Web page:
On July 4, 1776, our nation’s founding fathers gathered on that hot July day in the Pennsylvania State House (today’s Independence Hall), where they declared themselves independent from Great Britain. Then they all gathered around the table and signed our Declaration of Independence. Well, that’s how it’s depicted in John Trumbull’s famous 1818 painting. But that’s not how it really happened.

Ron Current

In this post, we’ll journey back to that sweltering summer of 1776, where the trail to our Declaration of Independence unfolded over many days, not just one.

A Tough Decision

John Trumbull’s 1818 painting, Declaration of Independence. In the U.S. Capitol Rotunda. Art from Wikipedia.

Throughout the miserably hot summer of 1776, representatives from the Thirteen Colonies struggled in their debates as to whether they should declare independence from Great Britain or remain colonies of the Crown. After many failed attempts to find a peaceful solution, the states were now locked in bloody conflicts with British soldiers with no end in sight.

The Assembly Room inside Independence Hall (Pennsylvania State House) Philadelphia. Photo from Wikipedia.

The Second Continental Congress, knowing that an independence vote would soon be called, appointed a “Committee of Five.” This committee was to draft a formal statement of explanation that would be sent to King George III and the British Parliament, telling them why the Colonies were separating, just in case the vote came for independence.

The members of the “Committee of Five” were: John Adams of Massachusetts, Benjamin Franklin of Pennsylvania, Robert R. Livingston of New York, Roger Sherman of Connecticut, and Thomas Jefferson of Virginia.

On June 28th, the committee presented their draft document to the Continental Congress titled, “A Declaration by the Representatives of the United States of America, in General Congress assembled.” The delegates would add edits to this draft over the next two days. When finished, the final version of the declaration had been cut down by a fourth. On July 1st, the revised “Declaration of Independence” was presented to the delegates. With the document of explanation completed, it was time for the states to vote; was it for independence or to stay part of Great Britain. The voting was tabled until the following day.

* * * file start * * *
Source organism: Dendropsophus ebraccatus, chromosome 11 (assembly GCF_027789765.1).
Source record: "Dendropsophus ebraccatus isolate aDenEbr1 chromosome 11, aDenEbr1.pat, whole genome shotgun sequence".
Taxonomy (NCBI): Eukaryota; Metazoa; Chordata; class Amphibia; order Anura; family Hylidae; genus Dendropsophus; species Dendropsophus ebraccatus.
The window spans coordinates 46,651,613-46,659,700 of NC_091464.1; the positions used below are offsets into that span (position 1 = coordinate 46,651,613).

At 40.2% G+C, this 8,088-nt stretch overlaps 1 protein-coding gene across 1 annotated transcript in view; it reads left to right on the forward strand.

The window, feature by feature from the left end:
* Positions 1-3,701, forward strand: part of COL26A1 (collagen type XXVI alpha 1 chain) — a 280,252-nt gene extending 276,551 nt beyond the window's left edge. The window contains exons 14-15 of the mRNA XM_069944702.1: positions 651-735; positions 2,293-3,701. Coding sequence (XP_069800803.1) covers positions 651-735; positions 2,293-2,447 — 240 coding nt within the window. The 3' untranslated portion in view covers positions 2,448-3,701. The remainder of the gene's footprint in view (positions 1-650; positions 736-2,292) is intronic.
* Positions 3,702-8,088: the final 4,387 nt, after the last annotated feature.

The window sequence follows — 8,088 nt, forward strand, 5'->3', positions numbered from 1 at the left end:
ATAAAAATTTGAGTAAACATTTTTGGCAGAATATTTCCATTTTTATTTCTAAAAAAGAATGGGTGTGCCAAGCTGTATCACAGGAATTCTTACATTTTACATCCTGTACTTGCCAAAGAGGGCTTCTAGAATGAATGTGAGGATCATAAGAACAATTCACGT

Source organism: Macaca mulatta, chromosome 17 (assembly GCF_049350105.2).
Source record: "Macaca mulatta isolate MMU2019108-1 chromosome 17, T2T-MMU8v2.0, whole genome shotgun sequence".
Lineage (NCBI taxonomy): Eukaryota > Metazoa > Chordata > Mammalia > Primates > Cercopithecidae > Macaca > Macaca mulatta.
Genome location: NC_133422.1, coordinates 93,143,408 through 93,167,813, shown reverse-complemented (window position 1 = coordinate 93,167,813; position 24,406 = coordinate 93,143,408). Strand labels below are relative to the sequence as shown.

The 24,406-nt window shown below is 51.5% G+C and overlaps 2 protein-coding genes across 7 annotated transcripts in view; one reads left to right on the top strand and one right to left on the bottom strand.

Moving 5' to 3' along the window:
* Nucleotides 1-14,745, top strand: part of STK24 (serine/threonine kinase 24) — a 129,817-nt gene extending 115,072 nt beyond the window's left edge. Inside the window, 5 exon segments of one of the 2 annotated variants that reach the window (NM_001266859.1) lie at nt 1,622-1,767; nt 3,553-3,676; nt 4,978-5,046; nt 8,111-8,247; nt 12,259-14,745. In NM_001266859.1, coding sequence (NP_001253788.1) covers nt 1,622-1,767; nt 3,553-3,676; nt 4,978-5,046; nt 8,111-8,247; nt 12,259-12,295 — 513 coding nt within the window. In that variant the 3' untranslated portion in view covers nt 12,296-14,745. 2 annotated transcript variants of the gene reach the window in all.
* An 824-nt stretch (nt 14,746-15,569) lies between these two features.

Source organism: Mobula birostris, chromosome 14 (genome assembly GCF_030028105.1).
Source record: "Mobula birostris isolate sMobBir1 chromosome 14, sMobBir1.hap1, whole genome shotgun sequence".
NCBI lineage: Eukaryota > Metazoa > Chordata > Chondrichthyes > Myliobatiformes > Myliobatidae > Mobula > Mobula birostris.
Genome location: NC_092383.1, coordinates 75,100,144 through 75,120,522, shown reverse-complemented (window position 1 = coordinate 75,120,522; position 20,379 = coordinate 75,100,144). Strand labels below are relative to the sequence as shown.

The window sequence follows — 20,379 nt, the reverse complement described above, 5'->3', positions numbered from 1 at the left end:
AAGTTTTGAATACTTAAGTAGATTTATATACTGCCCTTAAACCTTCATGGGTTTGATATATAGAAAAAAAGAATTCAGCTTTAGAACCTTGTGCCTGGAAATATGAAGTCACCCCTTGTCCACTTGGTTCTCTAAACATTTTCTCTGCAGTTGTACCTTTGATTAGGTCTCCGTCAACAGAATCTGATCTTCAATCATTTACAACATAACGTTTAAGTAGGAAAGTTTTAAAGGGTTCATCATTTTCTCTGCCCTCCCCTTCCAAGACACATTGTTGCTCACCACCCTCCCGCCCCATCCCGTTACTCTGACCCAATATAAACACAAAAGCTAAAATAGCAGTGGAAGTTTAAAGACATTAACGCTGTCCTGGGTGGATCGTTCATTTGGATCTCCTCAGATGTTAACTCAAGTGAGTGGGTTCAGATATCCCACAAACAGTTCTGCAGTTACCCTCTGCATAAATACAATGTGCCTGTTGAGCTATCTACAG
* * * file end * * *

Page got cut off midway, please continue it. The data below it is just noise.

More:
The old Pennsylvania State House, now Independence Hall – Philadelphia, Pennsylvania, USA. Photo from Wikipedia.

On July 2nd, the colony’s delegates arrived at the Pennsylvania State House. Before them was the “Lee Resolution,” also known as “the Resolution for Independence.” If this resolution passed, the thirteen states would have declared their Independence from Britain. As the voting proceeded, the delegation from New York first abstained. They hadn’t heard what their state legislatures’ position was. Soon word came that, indeed, New York wanted independence. At first, South Carolina was against separating but then reversed its position, supporting independence. Two of Pennsylvania’s delegates abstained from voting, allowing for a three-to-two vote for independence. One of the most interesting stories of the independence vote is of Caesar Rodney of Delaware.